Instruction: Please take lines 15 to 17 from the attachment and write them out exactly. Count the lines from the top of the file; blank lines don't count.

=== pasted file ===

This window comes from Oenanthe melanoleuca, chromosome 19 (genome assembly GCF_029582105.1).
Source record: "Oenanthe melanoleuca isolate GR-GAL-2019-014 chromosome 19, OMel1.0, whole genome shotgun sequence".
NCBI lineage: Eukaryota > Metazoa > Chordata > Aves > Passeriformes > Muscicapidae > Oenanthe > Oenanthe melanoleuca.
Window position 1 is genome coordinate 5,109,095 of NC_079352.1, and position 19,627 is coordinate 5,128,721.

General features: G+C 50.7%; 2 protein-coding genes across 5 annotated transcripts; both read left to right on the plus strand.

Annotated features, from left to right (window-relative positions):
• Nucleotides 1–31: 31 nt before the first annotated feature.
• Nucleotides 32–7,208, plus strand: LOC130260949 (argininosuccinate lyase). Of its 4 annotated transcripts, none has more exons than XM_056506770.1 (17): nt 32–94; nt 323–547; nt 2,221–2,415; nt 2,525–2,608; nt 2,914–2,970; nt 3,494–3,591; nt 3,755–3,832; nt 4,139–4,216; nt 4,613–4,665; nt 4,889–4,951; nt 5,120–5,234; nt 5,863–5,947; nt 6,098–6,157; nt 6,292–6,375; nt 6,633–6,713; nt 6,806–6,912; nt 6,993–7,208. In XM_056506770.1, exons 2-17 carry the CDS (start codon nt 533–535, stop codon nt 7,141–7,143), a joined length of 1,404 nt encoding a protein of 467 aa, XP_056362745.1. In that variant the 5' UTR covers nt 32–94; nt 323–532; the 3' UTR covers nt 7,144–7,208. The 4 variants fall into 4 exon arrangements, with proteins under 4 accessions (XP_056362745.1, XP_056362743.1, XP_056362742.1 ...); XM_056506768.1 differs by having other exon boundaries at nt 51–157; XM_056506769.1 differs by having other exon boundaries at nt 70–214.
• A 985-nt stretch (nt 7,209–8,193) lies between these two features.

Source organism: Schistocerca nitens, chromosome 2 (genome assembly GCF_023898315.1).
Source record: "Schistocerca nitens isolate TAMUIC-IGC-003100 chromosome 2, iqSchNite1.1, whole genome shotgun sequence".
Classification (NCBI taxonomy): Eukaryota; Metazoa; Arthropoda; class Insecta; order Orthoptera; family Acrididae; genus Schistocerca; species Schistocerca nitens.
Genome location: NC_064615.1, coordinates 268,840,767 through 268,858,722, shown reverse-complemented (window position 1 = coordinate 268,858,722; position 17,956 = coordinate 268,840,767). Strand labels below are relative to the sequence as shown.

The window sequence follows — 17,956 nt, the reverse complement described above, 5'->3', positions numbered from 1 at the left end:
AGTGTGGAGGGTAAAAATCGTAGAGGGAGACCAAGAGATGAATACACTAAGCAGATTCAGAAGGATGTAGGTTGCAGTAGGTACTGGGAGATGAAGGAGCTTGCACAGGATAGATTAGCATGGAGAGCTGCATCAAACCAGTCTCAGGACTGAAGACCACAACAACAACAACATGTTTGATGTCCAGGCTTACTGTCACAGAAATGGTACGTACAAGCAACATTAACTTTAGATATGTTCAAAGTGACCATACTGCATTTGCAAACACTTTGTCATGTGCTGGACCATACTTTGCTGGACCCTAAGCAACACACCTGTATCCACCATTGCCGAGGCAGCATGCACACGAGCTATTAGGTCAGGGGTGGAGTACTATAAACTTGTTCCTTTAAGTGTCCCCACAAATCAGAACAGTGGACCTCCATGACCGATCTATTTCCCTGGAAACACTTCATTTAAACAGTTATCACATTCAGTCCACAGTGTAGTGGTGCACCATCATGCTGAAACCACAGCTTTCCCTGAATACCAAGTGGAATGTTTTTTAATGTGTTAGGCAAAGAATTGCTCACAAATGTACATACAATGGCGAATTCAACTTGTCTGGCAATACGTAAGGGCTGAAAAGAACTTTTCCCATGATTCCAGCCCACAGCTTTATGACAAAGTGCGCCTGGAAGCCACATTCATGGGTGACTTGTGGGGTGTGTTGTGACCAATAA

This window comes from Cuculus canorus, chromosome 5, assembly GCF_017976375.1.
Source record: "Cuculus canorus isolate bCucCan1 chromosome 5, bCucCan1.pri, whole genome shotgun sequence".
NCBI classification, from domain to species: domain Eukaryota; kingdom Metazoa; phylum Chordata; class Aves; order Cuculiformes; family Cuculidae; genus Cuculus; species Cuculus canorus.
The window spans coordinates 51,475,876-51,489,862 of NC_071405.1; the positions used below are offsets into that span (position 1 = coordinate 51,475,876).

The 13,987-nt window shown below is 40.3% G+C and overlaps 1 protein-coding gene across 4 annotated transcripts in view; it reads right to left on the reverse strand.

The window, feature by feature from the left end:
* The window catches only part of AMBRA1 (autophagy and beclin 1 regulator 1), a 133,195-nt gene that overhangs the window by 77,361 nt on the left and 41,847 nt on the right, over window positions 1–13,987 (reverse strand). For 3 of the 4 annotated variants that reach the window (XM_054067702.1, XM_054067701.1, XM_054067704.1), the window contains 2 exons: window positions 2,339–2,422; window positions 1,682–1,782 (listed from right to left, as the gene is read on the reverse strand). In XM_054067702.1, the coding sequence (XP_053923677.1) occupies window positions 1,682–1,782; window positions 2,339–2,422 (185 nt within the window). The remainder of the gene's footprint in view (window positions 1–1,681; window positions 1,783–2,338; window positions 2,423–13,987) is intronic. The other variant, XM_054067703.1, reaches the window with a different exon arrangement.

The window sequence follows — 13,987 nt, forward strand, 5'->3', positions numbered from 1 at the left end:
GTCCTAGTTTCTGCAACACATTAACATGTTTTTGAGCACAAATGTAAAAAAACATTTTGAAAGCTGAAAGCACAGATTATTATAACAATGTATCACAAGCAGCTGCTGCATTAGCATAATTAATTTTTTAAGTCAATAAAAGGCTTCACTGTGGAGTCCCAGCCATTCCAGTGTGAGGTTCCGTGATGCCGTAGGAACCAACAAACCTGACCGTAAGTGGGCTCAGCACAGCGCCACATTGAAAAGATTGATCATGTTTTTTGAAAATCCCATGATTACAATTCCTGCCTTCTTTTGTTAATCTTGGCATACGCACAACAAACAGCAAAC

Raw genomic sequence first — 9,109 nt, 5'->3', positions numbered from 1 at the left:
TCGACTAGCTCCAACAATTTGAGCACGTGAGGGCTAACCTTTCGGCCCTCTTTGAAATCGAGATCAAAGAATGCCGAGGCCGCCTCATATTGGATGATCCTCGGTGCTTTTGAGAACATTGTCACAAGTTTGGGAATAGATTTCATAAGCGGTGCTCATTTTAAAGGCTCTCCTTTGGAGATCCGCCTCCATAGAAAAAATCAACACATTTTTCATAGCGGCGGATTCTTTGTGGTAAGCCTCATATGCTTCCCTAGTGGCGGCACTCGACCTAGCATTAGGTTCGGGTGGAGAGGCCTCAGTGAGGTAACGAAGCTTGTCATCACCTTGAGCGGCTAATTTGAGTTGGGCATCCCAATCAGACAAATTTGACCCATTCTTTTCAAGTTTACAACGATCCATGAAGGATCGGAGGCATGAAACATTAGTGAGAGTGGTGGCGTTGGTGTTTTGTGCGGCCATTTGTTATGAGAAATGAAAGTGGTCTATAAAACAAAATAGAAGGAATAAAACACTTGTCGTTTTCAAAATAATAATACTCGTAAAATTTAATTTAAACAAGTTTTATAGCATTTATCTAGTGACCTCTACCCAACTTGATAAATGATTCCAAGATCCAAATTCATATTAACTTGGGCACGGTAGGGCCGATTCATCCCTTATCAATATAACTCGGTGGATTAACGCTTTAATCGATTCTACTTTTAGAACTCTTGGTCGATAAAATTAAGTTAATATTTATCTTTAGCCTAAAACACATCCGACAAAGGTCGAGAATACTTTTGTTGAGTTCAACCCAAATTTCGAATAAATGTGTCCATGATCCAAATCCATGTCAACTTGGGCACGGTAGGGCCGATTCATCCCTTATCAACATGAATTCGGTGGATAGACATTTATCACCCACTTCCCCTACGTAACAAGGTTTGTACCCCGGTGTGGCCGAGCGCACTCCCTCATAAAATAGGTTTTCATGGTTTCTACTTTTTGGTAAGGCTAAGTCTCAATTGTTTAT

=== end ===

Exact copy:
AGTGTGGAGGGTAAAAATCGTAGAGGGAGACCAAGAGATGAATACACTAAGCAGATTCAGAAGGATGTAGGTTGCAGTAGGTACTGGGAGATGAAGGAGCTTGCACAGGATAGATTAGCATGGAGAGCTGCATCAAACCAGTCTCAGGACTGAAGACCACAACAACAACAACATGTTTGATGTCCAGGCTTACTGTCACAGAAATGGTACGTACAAGCAACATTAACTTTAGATATGTTCAAAGTGACCATACTGCATTTGCAAACACTTTGTCATGTGCTGGACCATACTTTGCTGGACCCTAAGCAACACACCTGTATCCACCATTGCCGAGGCAGCATGCACACGAGCTATTAGGTCAGGGGTGGAGTACTATAAACTTGTTCCTTTAAGTGTCCCCACAAATCAGAACAGTGGACCTCCATGACCGATCTATTTCCCTGGAAACACTTCATTTAAACAGTTATCACATTCAGTCCACAGTGTAGTGGTGCACCATCATGCTGAAACCACAGCTTTCCCTGAATACCAAGTGGAATGTTTTTTAATGTGTTAGGCAAAGAATTGCTCACAAATGTACATACAATGGCGAATTCAACTTGTCTGGCAATACGTAAGGGCTGAAAAGAACTTTTCCCATGATTCCAGCCCACAGCTTTATGACAAAGTGCGCCTGGAAGCCACATTCATGGGTGACTTGTGGGGTGTGTTGTGACCAATAA

This window comes from Cuculus canorus, chromosome 5, assembly GCF_017976375.1.
Source record: "Cuculus canorus isolate bCucCan1 chromosome 5, bCucCan1.pri, whole genome shotgun sequence".